We Know About Solana's (SOL) Network Outages But Did You Know This...

By Michael @ CryptoEQ | CryptoEQ | 4 Apr 2022



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Core Report Vulnerabilities

Solana has two broad vulnerabilities that are necessary to understand for the potential longevity of the network. This includes potential problems with its monolithic construction (leading to centralization) and subsequently, problems with overall security. With such a large concentration of on-chain wealth being held by a small number of addresses, this prompts potential issues with governance, limits the number of individuals that could become validators, and reduces overall network security. For investors, it’s especially important to note that large, institutional investors could potentially unload holdings over the broader market. 

As discussed in the Technology section, Solana performance is wholly dependent on hardware/computer performance of its validators, e.g. higher throughput is only achieved by more expensive, performant hardware. This works well when your chain only needs less than 10,000 TPS, but it can’t support millions of users and transactions without centralizing around a few mega datacenters facilitating all transactions. This future is not unlike the current state of the internet and, therefore, adds little value.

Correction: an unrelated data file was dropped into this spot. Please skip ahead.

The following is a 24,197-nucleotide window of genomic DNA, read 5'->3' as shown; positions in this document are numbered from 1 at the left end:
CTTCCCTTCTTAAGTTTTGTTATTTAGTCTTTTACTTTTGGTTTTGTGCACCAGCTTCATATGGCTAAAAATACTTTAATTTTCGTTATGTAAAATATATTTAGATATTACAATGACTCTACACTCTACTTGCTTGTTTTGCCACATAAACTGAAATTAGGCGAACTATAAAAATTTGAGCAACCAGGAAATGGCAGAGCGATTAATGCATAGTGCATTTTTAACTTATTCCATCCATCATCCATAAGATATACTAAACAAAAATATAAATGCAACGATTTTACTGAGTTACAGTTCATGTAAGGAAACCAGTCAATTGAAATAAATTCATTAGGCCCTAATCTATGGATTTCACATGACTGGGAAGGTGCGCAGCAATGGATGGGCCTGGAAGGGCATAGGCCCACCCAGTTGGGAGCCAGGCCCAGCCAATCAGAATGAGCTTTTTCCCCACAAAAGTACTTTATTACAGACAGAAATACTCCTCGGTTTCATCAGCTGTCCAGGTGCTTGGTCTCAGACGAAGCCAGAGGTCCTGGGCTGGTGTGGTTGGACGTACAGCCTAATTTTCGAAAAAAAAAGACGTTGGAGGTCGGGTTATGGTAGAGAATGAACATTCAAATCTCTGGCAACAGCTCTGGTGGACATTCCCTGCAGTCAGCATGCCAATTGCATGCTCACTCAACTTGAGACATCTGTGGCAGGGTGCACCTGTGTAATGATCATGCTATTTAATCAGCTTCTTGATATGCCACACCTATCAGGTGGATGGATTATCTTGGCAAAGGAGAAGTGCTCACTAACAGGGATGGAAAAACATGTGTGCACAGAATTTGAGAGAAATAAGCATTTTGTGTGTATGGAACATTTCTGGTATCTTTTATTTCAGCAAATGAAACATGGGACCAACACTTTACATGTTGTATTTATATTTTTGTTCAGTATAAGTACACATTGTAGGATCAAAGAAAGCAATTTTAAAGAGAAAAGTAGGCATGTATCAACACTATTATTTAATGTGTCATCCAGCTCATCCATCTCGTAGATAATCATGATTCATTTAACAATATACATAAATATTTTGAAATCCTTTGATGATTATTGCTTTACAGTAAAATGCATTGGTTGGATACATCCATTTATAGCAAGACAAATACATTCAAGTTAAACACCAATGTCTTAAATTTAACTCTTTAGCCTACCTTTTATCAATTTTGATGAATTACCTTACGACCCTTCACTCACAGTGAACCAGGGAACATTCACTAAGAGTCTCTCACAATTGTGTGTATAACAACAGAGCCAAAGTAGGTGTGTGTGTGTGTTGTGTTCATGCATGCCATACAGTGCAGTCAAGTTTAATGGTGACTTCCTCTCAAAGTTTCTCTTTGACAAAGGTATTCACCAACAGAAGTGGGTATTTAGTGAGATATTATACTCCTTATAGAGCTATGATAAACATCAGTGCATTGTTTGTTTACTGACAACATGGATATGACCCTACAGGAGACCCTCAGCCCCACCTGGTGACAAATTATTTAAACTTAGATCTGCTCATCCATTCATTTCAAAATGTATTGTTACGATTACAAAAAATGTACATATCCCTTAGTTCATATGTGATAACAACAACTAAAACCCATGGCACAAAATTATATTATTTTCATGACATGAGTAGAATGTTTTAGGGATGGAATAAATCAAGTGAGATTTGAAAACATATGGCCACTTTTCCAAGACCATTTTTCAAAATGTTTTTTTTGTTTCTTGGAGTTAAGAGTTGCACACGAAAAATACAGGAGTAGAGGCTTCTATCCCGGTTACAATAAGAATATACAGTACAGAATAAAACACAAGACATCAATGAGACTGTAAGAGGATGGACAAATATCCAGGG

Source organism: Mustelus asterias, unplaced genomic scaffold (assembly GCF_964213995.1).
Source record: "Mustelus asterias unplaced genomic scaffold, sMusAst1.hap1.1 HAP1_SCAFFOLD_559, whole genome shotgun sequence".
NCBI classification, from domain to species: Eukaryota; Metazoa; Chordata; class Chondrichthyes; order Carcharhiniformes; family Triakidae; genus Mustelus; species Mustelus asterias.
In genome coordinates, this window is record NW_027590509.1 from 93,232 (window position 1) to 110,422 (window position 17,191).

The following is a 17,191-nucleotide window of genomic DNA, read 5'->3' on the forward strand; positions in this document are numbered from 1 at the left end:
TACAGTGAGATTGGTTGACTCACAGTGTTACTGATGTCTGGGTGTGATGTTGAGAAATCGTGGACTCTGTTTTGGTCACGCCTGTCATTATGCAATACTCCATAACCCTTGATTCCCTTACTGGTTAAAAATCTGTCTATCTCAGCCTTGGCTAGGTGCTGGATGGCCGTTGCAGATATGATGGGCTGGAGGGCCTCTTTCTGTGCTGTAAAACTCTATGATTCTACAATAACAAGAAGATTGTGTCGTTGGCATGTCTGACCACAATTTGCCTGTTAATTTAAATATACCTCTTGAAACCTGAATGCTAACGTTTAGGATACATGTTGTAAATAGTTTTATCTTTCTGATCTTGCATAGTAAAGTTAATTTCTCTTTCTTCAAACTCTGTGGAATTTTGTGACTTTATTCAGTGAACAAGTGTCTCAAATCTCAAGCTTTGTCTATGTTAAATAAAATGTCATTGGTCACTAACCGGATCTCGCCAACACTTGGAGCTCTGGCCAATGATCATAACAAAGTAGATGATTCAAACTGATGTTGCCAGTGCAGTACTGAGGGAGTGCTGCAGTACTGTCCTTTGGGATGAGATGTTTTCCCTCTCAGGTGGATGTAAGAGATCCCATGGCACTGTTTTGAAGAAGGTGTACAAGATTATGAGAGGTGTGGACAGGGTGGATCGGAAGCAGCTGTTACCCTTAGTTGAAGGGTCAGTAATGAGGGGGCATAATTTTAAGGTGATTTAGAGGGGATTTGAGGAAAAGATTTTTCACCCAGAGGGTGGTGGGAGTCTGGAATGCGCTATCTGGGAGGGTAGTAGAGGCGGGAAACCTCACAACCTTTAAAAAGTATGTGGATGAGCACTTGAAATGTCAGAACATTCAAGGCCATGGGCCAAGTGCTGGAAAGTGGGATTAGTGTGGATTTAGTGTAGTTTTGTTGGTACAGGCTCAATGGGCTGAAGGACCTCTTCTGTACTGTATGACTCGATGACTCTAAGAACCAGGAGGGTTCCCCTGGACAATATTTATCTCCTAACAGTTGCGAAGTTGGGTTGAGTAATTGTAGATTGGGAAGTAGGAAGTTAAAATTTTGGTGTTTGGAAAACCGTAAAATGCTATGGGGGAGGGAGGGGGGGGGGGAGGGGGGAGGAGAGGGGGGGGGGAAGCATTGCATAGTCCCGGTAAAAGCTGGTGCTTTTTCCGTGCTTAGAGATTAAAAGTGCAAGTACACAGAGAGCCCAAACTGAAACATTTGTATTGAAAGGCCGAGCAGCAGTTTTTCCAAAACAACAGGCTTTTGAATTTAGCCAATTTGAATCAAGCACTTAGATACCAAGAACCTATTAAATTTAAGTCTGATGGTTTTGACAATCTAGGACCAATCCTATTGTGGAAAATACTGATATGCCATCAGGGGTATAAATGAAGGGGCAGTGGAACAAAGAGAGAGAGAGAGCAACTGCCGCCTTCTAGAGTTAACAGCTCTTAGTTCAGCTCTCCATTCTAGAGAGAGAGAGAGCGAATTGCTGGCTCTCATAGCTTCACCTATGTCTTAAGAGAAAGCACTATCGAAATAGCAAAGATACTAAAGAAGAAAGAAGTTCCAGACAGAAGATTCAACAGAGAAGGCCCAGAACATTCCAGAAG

Even at today’s transaction numbers, Solana has been overloaded by transactions that have led to outages and a degraded network (discussed more below). This has, of course, happened to other chains like Ethereum in 2017 with Crypto Kitties and ICOs, but is precisely why Ethereum was forced to find a sustainable scaling solution.  

Ethereum’s EVM can, in theory, handle up to ~2,000 TPS, as seen in Binance Smart Chain when you max out the gas limit and block times. However, even this is insufficient to service long-term block space demand. To scale sequencing, Solana made some impressive innovations: taking advantage of a parallelizable execution environment and a clever consensus mechanism, which allows for far more efficient throughput. But, despite its improvements, this is neither sufficient nor scalable. As Solana increases its throughput, the hardware costs to run a node and process transactions also increase.

Monolithic chains suffer from the fact that all use cases and dApps compete for the same limited block space. There can be no compartmentalizing of resources or efficient resources pricing like in modular chains. This means, for example, a top Solana dApp like Serum, a DEX that relies on lightning-fast transactions and low latency, will likely face increased competition for block space (to its detriment) by the rise of NFT adoption and minting. The two use cases are equally valid, but have very different blockchain needs to service very different customers at very different frequencies. A monolithic chain can do nothing to rectify this.